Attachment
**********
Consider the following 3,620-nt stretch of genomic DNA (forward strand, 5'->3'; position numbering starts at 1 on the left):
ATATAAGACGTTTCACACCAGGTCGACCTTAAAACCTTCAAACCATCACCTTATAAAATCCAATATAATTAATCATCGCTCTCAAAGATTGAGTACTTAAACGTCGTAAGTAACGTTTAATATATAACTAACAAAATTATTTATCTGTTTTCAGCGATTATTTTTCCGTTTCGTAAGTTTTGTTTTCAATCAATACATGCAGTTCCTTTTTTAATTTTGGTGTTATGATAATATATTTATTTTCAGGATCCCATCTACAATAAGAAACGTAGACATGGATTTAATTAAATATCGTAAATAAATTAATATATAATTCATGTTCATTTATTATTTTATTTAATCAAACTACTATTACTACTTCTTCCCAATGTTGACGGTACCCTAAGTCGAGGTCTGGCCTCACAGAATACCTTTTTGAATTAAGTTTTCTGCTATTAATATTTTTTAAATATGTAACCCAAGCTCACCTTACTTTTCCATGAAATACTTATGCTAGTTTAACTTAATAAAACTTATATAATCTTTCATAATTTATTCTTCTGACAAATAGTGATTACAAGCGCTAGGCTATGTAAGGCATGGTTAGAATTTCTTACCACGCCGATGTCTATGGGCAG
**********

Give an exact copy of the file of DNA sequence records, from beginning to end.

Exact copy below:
Consider the following 3,620-nt stretch of genomic DNA (forward strand, 5'->3'; position numbering starts at 1 on the left):
ATATAAGACGTTTCACACCAGGTCGACCTTAAAACCTTCAAACCATCACCTTATAAAATCCAATATAATTAATCATCGCTCTCAAAGATTGAGTACTTAAACGTCGTAAGTAACGTTTAATATATAACTAACAAAATTATTTATCTGTTTTCAGCGATTATTTTTCCGTTTCGTAAGTTTTGTTTTCAATCAATACATGCAGTTCCTTTTTTAATTTTGGTGTTATGATAATATATTTATTTTCAGGATCCCATCTACAATAAGAAACGTAGACATGGATTTAATTAAATATCGTAAATAAATTAATATATAATTCATGTTCATTTATTATTTTATTTAATCAAACTACTATTACTACTTCTTCCCAATGTTGACGGTACCCTAAGTCGAGGTCTGGCCTCACAGAATACCTTTTTGAATTAAGTTTTCTGCTATTAATATTTTTTAAATATGTAACCCAAGCTCACCTTACTTTTCCATGAAATACTTATGCTAGTTTAACTTAATAAAACTTATATAATCTTTCATAATTTATTCTTCTGACAAATAGTGATTACAAGCGCTAGGCTATGTAAGGCATGGTTAGAATTTCTTACCACGCCGATGTCTATGGGCAG